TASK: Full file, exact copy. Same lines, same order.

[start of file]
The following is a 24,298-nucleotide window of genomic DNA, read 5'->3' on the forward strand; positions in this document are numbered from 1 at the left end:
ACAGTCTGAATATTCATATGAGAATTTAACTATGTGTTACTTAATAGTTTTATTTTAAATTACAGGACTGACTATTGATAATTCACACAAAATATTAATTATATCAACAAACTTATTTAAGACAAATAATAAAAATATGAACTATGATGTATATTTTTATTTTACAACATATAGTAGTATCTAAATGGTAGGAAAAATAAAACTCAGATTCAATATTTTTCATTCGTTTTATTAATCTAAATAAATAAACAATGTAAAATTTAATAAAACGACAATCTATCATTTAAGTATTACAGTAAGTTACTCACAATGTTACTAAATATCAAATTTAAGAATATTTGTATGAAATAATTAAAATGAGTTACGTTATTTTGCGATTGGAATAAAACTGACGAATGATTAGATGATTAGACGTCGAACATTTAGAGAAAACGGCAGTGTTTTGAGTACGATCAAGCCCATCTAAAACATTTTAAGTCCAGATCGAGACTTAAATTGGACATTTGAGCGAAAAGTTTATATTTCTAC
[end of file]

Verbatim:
The following is a 24,298-nucleotide window of genomic DNA, read 5'->3' on the forward strand; positions in this document are numbered from 1 at the left end:
ACAGTCTGAATATTCATATGAGAATTTAACTATGTGTTACTTAATAGTTTTATTTTAAATTACAGGACTGACTATTGATAATTCACACAAAATATTAATTATATCAACAAACTTATTTAAGACAAATAATAAAAATATGAACTATGATGTATATTTTTATTTTACAACATATAGTAGTATCTAAATGGTAGGAAAAATAAAACTCAGATTCAATATTTTTCATTCGTTTTATTAATCTAAATAAATAAACAATGTAAAATTTAATAAAACGACAATCTATCATTTAAGTATTACAGTAAGTTACTCACAATGTTACTAAATATCAAATTTAAGAATATTTGTATGAAATAATTAAAATGAGTTACGTTATTTTGCGATTGGAATAAAACTGACGAATGATTAGATGATTAGACGTCGAACATTTAGAGAAAACGGCAGTGTTTTGAGTACGATCAAGCCCATCTAAAACATTTTAAGTCCAGATCGAGACTTAAATTGGACATTTGAGCGAAAAGTTTATATTTCTAC